Vincent Stewart Cause of Death: A Tribute to a Trailblazing Marine General

Vincent Stewart was a remarkable man who made history as the first Black director of the Defense Intelligence Agency (DIA) and the first Marine Corps officer to lead it. He passed away peacefully in his sleep on April 28, 2023, at his home in Aldie, Virginia, according to his wife, Phyllis Stewart. He was 64 years old.

A Jamaican Immigrant Who Lived the American Dream

Stewart was born in Kingston, Jamaica, on May 11, 1958. He attended Kingston College before immigrating to the United States in 1971 at age 13. He received his undergraduate degree in history in 1981 from Western Illinois University and was commissioned into the United States Marine Corps that same year.

He earned master’s degrees in National Security and Strategic Studies from the Naval War College in 1995 and in National Resource Strategy from the Industrial College of the Armed Forces, National Defense University in 2002.

Stewart served almost 40 years in the Marine Corps, rising through the ranks and serving in various leadership positions. His first assignment was as a tank platoon commander in Alpha Company, 1st Tank Battalion, 1st Marine Division in 1982.

He later commanded the Headquarters Battalion, 2nd Marine Division, and the Joint Functional Component Command for Intelligence, Surveillance and Reconnaissance. He also served as the deputy chief of computer network operations for the National Security Agency.

A Top Military Intelligence Officer Who Served Under Two Presidents

Stewart became the director of the DIA on January 23, 2015, shortly after being promoted to the rank of lieutenant general. He was the first African American, first Jamaican American and first Marine to hold the position.

As the head of the DIA, he was one of the nation’s top military intelligence officers, providing key advice to U.S. leadership on global and national security issues. He oversaw the agency’s operations in more than 140 countries, managing a workforce of more than 16,500 military and civilian personnel.

He dealt with complex and challenging issues, such as Russia’s involvement in Syria, North Korea’s nuclear program, China’s military expansion, Iran’s nuclear deal, and the rise of the Islamic State, among many others.

He was known for his candor, professionalism, and integrity, as well as his sense of humor and charisma. He testified before Congress several times, often delivering blunt and honest assessments of the threats facing the nation.

He also received numerous awards and honors for his service, including the Defense Distinguished Service Medal, the Distinguished Service Medal, the Defense Superior Service Medal, the Legion of Merit, the Bronze Star Medal, the Meritorious Service Medal, and the National Intelligence Distinguished Service Medal.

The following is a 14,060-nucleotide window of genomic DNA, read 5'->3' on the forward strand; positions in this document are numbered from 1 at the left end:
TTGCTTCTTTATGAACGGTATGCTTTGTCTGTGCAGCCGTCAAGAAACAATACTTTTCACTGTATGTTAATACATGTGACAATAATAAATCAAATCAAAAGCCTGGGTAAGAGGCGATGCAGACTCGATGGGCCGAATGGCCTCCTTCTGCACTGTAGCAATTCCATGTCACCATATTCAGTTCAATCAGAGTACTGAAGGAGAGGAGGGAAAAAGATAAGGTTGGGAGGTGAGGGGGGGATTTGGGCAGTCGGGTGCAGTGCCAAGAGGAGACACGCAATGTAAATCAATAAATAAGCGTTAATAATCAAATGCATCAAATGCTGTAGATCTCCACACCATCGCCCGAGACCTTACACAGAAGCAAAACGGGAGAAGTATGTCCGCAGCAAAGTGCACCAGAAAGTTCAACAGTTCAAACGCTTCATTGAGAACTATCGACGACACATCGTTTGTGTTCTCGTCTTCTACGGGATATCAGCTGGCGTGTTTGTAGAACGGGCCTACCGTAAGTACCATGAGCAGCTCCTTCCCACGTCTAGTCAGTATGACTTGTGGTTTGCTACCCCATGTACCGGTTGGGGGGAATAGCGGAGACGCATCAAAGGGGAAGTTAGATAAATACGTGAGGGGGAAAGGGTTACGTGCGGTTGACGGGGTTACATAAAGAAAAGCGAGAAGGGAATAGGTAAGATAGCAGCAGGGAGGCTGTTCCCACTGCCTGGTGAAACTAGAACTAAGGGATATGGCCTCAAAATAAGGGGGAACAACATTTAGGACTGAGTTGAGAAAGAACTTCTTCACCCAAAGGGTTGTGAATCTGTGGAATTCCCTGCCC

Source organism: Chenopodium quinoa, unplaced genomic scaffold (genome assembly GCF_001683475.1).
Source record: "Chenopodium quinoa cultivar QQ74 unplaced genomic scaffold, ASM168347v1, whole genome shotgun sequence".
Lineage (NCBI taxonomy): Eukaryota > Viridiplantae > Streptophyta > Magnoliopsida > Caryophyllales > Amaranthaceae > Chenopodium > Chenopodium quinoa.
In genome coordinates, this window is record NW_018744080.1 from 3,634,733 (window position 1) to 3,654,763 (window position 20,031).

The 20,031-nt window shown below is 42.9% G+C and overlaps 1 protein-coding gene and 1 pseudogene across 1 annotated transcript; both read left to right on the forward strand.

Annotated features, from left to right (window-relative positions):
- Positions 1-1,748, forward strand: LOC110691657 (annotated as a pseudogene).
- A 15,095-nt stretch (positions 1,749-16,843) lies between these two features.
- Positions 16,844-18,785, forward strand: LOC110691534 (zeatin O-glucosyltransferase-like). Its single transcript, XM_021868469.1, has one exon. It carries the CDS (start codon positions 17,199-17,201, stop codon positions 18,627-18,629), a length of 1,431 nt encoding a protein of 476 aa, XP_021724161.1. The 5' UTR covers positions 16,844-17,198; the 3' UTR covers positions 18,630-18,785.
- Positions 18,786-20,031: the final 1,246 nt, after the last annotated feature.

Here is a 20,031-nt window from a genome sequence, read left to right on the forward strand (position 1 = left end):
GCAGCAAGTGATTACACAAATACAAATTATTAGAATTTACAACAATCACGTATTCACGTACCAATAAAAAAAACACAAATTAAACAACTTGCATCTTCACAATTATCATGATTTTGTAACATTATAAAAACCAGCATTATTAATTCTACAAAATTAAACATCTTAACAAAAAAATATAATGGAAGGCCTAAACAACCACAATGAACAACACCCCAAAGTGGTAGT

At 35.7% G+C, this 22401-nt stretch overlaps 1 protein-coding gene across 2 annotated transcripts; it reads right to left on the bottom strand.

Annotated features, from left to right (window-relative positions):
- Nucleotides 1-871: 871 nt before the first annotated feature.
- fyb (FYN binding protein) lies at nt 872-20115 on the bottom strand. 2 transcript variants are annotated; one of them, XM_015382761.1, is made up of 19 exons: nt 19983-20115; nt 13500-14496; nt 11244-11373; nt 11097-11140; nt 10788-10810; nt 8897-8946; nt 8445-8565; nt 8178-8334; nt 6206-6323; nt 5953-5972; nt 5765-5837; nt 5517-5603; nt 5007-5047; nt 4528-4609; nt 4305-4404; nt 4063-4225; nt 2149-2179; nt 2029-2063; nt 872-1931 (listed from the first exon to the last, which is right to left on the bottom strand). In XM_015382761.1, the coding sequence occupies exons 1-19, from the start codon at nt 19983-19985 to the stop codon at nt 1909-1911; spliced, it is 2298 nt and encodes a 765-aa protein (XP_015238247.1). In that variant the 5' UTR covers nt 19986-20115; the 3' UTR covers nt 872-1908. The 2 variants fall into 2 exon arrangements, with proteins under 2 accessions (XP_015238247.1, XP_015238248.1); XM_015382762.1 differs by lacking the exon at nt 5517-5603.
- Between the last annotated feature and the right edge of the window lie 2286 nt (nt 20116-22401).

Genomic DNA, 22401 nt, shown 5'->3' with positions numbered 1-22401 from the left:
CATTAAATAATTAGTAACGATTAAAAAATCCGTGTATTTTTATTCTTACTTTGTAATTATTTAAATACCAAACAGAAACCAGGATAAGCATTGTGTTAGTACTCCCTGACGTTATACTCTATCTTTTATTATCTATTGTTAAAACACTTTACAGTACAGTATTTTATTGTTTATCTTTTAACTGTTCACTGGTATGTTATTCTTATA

He retired from the DIA on October 3, 2017, and became the deputy commander of the United States Cyber Command, where he continued to play a vital role in the nation’s cyber defense and offense. He retired from the Marine Corps on April 5, 2019, at the Marine Barracks Washington.

A Trailblazer Who Inspired Many

Stewart was a trailblazer who broke barriers and inspired many people, especially those from minority and immigrant backgrounds. He was a living embodiment of the American dream, a testament to the ideals of hard work, courage, and excellence.

He was also a passionate advocate for racial justice and equality, speaking out against the systemic racism and discrimination that many Black Americans face. He wrote a powerful op-ed for Task & Purpose in 2020, in the wake of the death of George Floyd, calling for action and change.

He said, “By all accounts, I have truly lived the American dream. I am a first generation American who rose to the top of my profession — a living embodiment of the ideal that if you work hard enough, you can achieve anything. Yet hard work is not enough for many of my fellow Black Americans, who run into institutional barriers, and all too often face deep-seated fear, contempt, resentment, and hatred.”

He urged his fellow Americans to stand up for justice and humanity, saying, “We must do better. We must be better. We must be the change we want to see in the world. And do it for someone who doesn’t look like you.”

Stewart is survived by his wife, five children, 15 grandchildren, as well as several sisters and brothers, according to his obituary. He will be buried at Arlington National Cemetery with full military honors.

He will be remembered as a hero, a leader, and a mentor by many who knew him and worked with him. He left a lasting legacy of service, excellence, and integrity that will inspire generations to come.

Doms Desk

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